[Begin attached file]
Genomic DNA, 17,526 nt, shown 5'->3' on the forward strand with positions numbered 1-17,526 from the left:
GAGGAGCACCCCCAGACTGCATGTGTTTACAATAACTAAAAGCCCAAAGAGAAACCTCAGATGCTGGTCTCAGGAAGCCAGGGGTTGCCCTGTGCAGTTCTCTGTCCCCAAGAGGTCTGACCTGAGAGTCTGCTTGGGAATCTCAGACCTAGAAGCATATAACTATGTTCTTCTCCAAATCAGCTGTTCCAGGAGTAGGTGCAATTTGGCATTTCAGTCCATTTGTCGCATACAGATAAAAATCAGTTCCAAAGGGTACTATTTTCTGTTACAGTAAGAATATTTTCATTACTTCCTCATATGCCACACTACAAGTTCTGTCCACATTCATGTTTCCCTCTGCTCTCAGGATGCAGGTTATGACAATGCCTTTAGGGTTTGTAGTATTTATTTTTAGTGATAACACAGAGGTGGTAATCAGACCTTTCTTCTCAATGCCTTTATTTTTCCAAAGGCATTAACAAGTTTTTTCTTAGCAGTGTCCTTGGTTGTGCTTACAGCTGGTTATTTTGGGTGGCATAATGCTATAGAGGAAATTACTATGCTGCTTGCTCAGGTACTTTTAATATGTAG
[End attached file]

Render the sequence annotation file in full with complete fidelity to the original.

Genomic DNA, 17,526 nt, shown 5'->3' on the forward strand with positions numbered 1-17,526 from the left:
GAGGAGCACCCCCAGACTGCATGTGTTTACAATAACTAAAAGCCCAAAGAGAAACCTCAGATGCTGGTCTCAGGAAGCCAGGGGTTGCCCTGTGCAGTTCTCTGTCCCCAAGAGGTCTGACCTGAGAGTCTGCTTGGGAATCTCAGACCTAGAAGCATATAACTATGTTCTTCTCCAAATCAGCTGTTCCAGGAGTAGGTGCAATTTGGCATTTCAGTCCATTTGTCGCATACAGATAAAAATCAGTTCCAAAGGGTACTATTTTCTGTTACAGTAAGAATATTTTCATTACTTCCTCATATGCCACACTACAAGTTCTGTCCACATTCATGTTTCCCTCTGCTCTCAGGATGCAGGTTATGACAATGCCTTTAGGGTTTGTAGTATTTATTTTTAGTGATAACACAGAGGTGGTAATCAGACCTTTCTTCTCAATGCCTTTATTTTTCCAAAGGCATTAACAAGTTTTTTCTTAGCAGTGTCCTTGGTTGTGCTTACAGCTGGTTATTTTGGGTGGCATAATGCTATAGAGGAAATTACTATGCTGCTTGCTCAGGTACTTTTAATATGTAG